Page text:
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A Dictionary of the Older Scottish Tongue (up to 1700)

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First published 2002 (DOST Vol. XI).

Wageour, n.2 Also: wageoure, wa(d)ger, waidger. [ME and e.m.E. waiour (Manning), wager (a1533), wadger (1615), AF wageure.] a. A prize in a contest. b. A pledge. c. A bet.a. 1513 Doug. v iii 10.
Sum … to stryfe for the mastry, … the wageouris … And the rewardis in myddis of the field Befoir thair eyn war set
1513 Doug. v vi 14 (Sm.).
With rewardis seir, he did provoke … folk, Sic as lykit swiftlie on fuit to ryn, Cum bair the price away and wageour [Ruddim. wageoure] wyn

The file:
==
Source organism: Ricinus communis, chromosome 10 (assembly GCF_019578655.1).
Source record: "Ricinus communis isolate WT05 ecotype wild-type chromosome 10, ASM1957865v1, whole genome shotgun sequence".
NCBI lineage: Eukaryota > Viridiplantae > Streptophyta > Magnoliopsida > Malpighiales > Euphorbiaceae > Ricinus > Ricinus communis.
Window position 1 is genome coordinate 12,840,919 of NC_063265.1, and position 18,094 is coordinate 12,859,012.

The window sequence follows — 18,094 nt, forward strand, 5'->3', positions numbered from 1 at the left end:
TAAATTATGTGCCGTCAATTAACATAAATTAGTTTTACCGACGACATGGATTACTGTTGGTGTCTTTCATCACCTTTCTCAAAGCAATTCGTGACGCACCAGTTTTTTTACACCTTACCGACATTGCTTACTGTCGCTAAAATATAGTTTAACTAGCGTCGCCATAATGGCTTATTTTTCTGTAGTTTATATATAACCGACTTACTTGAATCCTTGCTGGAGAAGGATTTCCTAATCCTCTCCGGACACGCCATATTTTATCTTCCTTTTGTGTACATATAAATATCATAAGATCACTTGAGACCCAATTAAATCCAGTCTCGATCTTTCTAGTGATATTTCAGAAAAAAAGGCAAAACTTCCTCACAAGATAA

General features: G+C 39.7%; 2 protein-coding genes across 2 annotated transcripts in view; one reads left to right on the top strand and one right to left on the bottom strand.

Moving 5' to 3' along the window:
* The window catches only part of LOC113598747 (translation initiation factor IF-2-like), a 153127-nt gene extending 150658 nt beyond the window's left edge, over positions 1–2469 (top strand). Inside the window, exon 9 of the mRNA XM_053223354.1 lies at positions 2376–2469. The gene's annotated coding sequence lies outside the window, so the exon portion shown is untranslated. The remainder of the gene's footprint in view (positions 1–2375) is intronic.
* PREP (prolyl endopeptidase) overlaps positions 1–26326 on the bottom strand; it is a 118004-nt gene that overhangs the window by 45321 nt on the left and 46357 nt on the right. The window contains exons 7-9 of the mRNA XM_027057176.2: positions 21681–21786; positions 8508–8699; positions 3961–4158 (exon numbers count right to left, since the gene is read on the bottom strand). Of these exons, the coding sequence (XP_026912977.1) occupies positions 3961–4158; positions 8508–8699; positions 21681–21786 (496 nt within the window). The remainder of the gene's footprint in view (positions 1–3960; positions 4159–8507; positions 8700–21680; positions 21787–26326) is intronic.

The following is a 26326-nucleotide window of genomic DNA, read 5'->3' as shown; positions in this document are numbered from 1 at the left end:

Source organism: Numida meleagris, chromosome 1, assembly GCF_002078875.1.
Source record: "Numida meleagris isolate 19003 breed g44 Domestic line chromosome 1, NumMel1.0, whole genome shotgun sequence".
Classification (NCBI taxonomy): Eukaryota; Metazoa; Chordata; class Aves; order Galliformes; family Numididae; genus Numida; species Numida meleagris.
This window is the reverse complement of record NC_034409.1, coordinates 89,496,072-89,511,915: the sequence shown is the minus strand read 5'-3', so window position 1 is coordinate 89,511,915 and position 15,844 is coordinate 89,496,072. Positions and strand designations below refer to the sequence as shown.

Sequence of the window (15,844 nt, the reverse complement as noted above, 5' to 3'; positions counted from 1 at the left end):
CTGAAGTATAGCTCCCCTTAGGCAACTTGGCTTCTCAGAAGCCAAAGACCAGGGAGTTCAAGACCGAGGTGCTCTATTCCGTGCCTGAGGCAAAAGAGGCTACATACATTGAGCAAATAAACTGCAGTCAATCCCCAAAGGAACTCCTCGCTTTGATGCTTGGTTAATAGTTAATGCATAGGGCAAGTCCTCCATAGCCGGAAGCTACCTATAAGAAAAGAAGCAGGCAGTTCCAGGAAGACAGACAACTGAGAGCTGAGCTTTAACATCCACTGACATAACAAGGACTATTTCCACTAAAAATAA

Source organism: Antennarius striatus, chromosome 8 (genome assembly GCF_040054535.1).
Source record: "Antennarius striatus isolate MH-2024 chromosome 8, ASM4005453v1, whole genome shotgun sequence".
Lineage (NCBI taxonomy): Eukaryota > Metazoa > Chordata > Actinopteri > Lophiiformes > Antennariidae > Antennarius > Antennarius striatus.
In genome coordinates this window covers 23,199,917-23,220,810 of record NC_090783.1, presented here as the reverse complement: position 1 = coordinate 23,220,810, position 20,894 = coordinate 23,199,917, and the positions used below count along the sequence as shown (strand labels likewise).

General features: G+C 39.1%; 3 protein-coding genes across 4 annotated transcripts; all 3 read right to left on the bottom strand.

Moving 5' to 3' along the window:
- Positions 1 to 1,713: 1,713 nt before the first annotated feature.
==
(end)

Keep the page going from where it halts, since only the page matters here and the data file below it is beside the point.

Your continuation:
a1605 Montg. Sonn. lv 6.
The archer, love … My breist the butt … My lyf, the wageour, if I win the war
b. 1637 Rutherford Lett. (1894) 319.
O blessed were the tribes in this land to wipe my lord Jesus' weeping face … Oh, if the Almighty would take no less wager of me than my heaven to have it done!
c. 1653 Dumfries Kirk S. 3 Jan.
Twa halff crownes which he gott from some drunk man wpon a needlese wager
1667 Melrose Reg. Rec. II 174.
[The pursuers] ware content to tak … what contrabutione they could have … out of that waidger betuixt William and John Wilsones
1681 Foulis Acc. Bk. 86.
Lost at a wadger with Lord Justice Clerk at Cramond fishing

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"Wageour n.2". Dictionary of the Scots Language. 2004. Scottish Language Dictionaries Ltd. Accessed 25 Sep 2022 <>



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